Atlantic City Council Joins Mayor Marty Small in Seeking Sports Betting Tax Cut

Posted on: December 9, 2019, 04:13h. 

Last updated on: December 9, 2019, 04:56h.

The Atlantic City Council is joining Mayor Marty Small (D) in seeking a cut of the tax revenue generated from sports betting at land-based casinos and their online sportsbook partners.

Atlantic City sports betting revenue
The local Atlantic City government doesn’t receive any of the sports betting action going on inside its casinos. (Image: Ed Barkowitz/The Philadelphia Inquirer)

During its final scheduled meeting of the year held last Friday, the nine-member council voted in favor of a resolution that requests the New Jersey Legislature amend its sports betting tax law to provide Atlantic City with a local share. Under the current arrangement, the beachfront resort town doesn’t receive a direct cut of the sports betting taxes generated by its casinos and their mobile books.

The vote isn’t expected to sway many in Trenton. The state continues to maintain governance over Atlantic City, and the general opinion in the capital is that local leaders and the council remain inept in properly managing funds.

“You can’t talk about raising taxes or finding new sources of revenue until you really do have your house in order,” New Jersey Senate President Stephen Sweeney (D) told the Press of Atlantic City. “This city still has a long way to go.”

Taxing Situations

Sports betting is available at Atlantic City casinos, as well as at the state’s two horse racetracks,  Monmouth Park and the Meadowlands.

Under Assembly Bill 4111, signed into law by Gov. Phil Murphy (D) in June 2018, East Rutherford and Oceanport, the home boroughs of the Meadowlands and Monmouth Park, receive a 0.75 percent cut of the gross sports betting revenue. In addition, their host counties, Bergen and Monmouth, collect 0.5 percent.

A subsequent bill was passed in October of 2018 that added a 1.25 percent tax on sports betting stemming from Atlantic City sportsbooks and their mobile operators. But those tax dollars are earmarked for the state’s Casino Reinvestment Development Authority (CRDA). Atlantic County, nor Atlantic City, gets to decide how the money is spent.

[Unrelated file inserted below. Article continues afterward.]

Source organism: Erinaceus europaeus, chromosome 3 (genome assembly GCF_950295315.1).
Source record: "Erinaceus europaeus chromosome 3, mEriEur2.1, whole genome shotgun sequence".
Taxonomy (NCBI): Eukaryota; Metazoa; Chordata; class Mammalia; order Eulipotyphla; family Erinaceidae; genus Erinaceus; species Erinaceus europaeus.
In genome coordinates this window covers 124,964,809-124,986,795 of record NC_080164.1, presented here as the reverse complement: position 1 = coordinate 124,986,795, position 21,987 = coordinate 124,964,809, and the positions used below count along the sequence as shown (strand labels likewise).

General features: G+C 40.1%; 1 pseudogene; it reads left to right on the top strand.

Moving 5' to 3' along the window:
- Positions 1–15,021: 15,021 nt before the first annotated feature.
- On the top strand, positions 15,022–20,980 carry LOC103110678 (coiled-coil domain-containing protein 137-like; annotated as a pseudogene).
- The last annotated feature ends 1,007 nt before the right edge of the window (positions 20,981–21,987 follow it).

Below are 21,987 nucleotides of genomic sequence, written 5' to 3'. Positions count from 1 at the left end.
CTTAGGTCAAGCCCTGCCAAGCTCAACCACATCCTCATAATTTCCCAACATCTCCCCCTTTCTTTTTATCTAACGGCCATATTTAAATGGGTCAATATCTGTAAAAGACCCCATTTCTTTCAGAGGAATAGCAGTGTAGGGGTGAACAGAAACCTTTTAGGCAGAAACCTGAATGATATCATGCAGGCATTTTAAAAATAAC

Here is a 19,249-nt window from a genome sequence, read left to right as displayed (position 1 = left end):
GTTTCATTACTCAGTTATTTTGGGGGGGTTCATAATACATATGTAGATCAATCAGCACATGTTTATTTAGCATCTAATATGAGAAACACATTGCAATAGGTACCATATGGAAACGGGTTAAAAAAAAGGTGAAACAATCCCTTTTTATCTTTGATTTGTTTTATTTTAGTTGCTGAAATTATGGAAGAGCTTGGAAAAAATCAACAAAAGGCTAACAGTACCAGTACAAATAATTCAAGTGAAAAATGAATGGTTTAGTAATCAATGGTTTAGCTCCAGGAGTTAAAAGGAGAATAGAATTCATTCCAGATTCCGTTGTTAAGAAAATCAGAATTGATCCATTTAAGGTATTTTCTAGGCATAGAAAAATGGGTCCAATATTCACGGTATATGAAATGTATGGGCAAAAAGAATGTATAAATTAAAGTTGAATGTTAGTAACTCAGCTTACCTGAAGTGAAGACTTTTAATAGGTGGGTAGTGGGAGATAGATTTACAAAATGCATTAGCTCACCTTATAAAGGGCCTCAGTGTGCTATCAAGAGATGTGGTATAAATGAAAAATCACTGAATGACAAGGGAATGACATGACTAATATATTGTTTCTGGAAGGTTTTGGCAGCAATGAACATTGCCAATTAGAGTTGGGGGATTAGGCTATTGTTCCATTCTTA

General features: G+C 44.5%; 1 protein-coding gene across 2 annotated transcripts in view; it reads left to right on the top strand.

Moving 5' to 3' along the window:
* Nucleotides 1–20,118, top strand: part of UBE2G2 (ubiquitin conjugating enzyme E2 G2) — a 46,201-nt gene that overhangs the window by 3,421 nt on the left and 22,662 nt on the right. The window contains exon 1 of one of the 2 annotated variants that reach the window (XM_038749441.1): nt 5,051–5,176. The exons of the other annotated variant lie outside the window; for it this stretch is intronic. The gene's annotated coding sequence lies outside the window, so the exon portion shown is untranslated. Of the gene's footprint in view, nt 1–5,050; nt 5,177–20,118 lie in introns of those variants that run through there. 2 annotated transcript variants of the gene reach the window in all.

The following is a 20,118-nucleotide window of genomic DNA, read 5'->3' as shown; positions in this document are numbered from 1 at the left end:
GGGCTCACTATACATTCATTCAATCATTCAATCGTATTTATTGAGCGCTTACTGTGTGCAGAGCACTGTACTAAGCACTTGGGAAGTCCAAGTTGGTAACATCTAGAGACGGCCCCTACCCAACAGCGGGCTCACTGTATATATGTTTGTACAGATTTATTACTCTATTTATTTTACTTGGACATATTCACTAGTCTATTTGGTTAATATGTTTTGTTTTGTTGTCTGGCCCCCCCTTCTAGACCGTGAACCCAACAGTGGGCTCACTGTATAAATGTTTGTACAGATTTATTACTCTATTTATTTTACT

Appearing before the Atlantic City Taxpayer’s Association last month, Small decried, “In 14 months, New Jersey has overtaken Las Vegas as the No. 1 sports betting destination, and a lot of it has to do with the success of Atlantic City, and a lot of it is online. But we don’t get one penny. Just think about that. That’s unacceptable.”

Since the first legal sports bet was wagered in June 2018, the CRDA has collected almost $1.6 million. The two racetrack host counties and boroughs have reaped nearly $2 million. Meadowlands and mobile operator FanDuel are the dominant book in New Jersey, accounting for $120.5 million of the $237 million in year-to-date sports betting revenue.

New Mayor in Town

Small took over as mayor in October following Frank Gilliam Jr.’s resignation after admitting to stealing $87,000 from a youth basketball program he founded. Gilliam’s less than two-year tenure was marred with controversy. The Democrat was captured on surveillance video outside the Golden Nugget Haven Nightclub in November of 2018 in a fistfight. He was never charged in that incident.

However, Gilliam pleaded guilty to wire fraud in relation to the basketball program. He admitted the money that was supposed to go to the Atlantic City Starz was instead used to fund his luxurious lifestyle. Gilliam faces up to 20 years in prison, and will be sentenced January 7.

Small has pledged an honest and transparent administration. Though he’s never been convicted of a crime, Small has a lengthy arrest record that involved unfounded allegations of wire fraud, assault, and narcotic distribution.